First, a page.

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- Last updated February 2023
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This course is a gentle introduction to the fundamentals of computer architecture and 6502 assembly language. We'll learn how to program games for the Atari 2600 console and understand what makes digital machines tick. The minimal hardware of the Atari 2600 is a perfect sandbox for us to learn more about low-level programming.
At the end of the course, you'll have a working knowledge of 6502 assembly language, a comprehensive understanding of the Atari 2600 hardware, and a complete homebrew game for the VCS that we'll code together from scratch.
We'll use a simple code editor, an assembler called DASM, and a VCS emulator called Stella. All these tools are multi-platform, so you'll be able to use either Windows, macOS, or Linux!
This is a self-contained course with no formal prerequisites. However, you will probably get the most out of it if you already know the basics of coding (if-else, loops, functions).
If you like retro game development and want to learn more about computer architecture and low-level programming, then this course is definitely for you!
Gustavo Pezzi is a university lecturer in London, UK. He has won multiple education awards as a teacher and is also the founder of pikuma.com.
Gustavo teaches fundamentals of computer science and mathematics; his academic path includes institutions such as Pittsburg State University, City University of London, and University of Oxford.
The 6502 processor is an extremely important part of computing history, powering many popular game consoles and microcomputers of the past, like the Atari VCS, the NES, the Commodore 64, the Apple II, and even the Tamagotchi.
Differently than other online resources about retro game programming, this course is not simply a loose list of assembly mnemonics that only experienced developers can digest. This course tries to be as beginner-friendly as possible, giving you the chance to learn assembly in a fun way.
Trying to understand how modern computers work under the hood can be overwhelming. That's why the small architecture of the Atari 2600 is our chance to take a step back and look at the fundamental building blocks of computing. So, if you want to really learn how digital machines work and finally lose your fear of the expression "assembly programming", then get ready and buckle up! We are about to go on a super cool nerd trip together.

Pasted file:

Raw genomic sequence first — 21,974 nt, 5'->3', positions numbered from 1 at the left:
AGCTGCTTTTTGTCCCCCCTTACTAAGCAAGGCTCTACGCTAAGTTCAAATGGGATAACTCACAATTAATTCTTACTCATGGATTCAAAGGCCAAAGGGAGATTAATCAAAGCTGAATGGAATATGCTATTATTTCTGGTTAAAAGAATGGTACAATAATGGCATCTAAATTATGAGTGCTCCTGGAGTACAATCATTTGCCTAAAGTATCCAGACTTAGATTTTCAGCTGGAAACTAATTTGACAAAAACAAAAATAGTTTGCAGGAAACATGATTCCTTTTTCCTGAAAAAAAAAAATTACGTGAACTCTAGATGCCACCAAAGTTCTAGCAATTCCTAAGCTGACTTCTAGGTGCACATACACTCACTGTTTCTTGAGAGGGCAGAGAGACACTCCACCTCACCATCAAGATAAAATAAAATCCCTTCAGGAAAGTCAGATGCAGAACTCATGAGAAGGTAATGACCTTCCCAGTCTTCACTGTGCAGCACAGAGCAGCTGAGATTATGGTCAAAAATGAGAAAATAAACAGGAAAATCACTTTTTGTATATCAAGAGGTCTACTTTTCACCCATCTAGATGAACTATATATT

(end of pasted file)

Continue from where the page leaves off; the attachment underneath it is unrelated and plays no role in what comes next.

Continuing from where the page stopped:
"Simply great! The way this course was presented was clearer and more hands on than the assembly programming and architecture courses I took in college and it made a lot more sense. I would recommend this course to anyone interested in really getting a good feel for how it should be done."
"Awesome educator! What an interesting way to learn 6502 assembly and get into the fine details of the Atari VCS with it's TIA, RIOT and registers. Very Thorough. Teacher makes hard to understand concepts easier to deal with."
"Perfect way to tackle an intimidating subject! I’ve always wanted to know how games were made for these older systems, but I never knew where to start. It can be intimidating with all of the topics to learn (assembly language, specifics of hardware, how to actually compile and run a program). This course holds your hand the whole way through, assuming very little prior knowledge. Just what I needed!"
"Finally! Finally I am learning something I always wanted to do - program Atari 2600. This is a great course to learn how to program the Atari 2600. The steps are logical and I can pace myself. This course is well worth the price!!"
"I really enjoyed it! Too bad we didn't have such material back then at 90s. Of course, it's never too late, I really enjoyed it, fill some gaps. Once again, thank you very much professor."